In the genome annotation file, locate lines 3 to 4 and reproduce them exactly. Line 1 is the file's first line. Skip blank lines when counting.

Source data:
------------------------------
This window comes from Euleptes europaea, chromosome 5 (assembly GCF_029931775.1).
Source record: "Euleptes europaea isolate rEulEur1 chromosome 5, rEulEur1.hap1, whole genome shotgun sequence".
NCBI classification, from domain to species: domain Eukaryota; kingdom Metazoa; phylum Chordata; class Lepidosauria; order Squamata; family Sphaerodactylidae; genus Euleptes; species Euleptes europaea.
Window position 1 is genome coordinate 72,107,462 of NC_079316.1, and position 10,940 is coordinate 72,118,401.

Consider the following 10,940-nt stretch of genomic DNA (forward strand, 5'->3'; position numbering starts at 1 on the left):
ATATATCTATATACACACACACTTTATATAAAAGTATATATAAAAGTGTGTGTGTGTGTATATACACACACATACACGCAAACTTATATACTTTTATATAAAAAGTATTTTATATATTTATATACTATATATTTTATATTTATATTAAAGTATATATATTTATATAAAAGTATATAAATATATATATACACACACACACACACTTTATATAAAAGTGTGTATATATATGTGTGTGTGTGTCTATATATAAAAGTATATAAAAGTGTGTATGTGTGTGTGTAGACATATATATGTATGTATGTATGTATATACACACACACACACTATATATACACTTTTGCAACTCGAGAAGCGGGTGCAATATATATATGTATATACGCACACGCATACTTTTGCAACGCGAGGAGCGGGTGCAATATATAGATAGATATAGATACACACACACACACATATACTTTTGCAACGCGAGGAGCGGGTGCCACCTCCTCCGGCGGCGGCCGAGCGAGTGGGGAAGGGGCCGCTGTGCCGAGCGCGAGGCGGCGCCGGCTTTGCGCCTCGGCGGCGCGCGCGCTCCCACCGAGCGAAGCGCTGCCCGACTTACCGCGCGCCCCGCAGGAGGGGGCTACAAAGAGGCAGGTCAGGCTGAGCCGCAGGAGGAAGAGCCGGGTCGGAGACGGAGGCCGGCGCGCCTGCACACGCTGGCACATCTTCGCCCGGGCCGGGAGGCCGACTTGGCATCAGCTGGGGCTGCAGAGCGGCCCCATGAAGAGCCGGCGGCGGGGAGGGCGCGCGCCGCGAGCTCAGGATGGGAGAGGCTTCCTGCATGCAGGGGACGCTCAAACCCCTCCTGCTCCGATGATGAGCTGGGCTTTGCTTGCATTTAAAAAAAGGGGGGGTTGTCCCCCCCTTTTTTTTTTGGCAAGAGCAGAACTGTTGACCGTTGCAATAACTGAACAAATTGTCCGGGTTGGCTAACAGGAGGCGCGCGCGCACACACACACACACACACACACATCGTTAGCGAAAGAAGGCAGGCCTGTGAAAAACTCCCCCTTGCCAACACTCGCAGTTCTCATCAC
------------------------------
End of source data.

NCBI classification, from domain to species: domain Eukaryota; kingdom Metazoa; phylum Chordata; class Lepidosauria; order Squamata; family Sphaerodactylidae; genus Euleptes; species Euleptes europaea.
Window position 1 is genome coordinate 72,107,462 of NC_079316.1, and position 10,940 is coordinate 72,118,401.